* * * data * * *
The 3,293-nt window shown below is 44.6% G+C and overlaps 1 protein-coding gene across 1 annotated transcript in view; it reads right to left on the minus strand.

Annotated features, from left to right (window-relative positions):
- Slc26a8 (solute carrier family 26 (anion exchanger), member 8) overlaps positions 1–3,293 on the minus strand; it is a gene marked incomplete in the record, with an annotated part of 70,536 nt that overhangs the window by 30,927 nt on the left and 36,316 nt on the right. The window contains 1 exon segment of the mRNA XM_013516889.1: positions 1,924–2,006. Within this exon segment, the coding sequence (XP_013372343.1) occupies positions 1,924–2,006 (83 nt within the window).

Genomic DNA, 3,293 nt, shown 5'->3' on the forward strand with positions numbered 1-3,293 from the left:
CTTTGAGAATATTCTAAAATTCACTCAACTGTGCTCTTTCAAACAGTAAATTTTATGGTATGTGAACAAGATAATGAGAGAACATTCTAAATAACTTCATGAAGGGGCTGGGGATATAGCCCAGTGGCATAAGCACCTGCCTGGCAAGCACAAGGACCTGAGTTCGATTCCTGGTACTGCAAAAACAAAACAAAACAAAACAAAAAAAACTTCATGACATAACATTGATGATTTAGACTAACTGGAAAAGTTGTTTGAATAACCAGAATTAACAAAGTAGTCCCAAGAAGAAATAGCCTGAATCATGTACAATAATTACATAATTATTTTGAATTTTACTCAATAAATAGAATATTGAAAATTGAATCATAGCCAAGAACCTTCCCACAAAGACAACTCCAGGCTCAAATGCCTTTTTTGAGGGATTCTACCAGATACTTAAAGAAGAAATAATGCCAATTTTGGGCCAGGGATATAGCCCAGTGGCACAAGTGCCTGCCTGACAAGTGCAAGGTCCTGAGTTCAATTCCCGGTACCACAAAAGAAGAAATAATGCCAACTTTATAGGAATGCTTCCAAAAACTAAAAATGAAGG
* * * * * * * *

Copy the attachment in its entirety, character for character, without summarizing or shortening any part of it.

The 3,293-nt window shown below is 44.6% G+C and overlaps 1 protein-coding gene across 1 annotated transcript in view; it reads right to left on the minus strand.

Annotated features, from left to right (window-relative positions):
- Slc26a8 (solute carrier family 26 (anion exchanger), member 8) overlaps positions 1–3,293 on the minus strand; it is a gene marked incomplete in the record, with an annotated part of 70,536 nt that overhangs the window by 30,927 nt on the left and 36,316 nt on the right. The window contains 1 exon segment of the mRNA XM_013516889.1: positions 1,924–2,006. Within this exon segment, the coding sequence (XP_013372343.1) occupies positions 1,924–2,006 (83 nt within the window).

Genomic DNA, 3,293 nt, shown 5'->3' on the forward strand with positions numbered 1-3,293 from the left:
CTTTGAGAATATTCTAAAATTCACTCAACTGTGCTCTTTCAAACAGTAAATTTTATGGTATGTGAACAAGATAATGAGAGAACATTCTAAATAACTTCATGAAGGGGCTGGGGATATAGCCCAGTGGCATAAGCACCTGCCTGGCAAGCACAAGGACCTGAGTTCGATTCCTGGTACTGCAAAAACAAAACAAAACAAAACAAAAAAAACTTCATGACATAACATTGATGATTTAGACTAACTGGAAAAGTTGTTTGAATAACCAGAATTAACAAAGTAGTCCCAAGAAGAAATAGCCTGAATCATGTACAATAATTACATAATTATTTTGAATTTTACTCAATAAATAGAATATTGAAAATTGAATCATAGCCAAGAACCTTCCCACAAAGACAACTCCAGGCTCAAATGCCTTTTTTGAGGGATTCTACCAGATACTTAAAGAAGAAATAATGCCAATTTTGGGCCAGGGATATAGCCCAGTGGCACAAGTGCCTGCCTGACAAGTGCAAGGTCCTGAGTTCAATTCCCGGTACCACAAAAGAAGAAATAATGCCAACTTTATAGGAATGCTTCCAAAAACTAAAAATGAAGG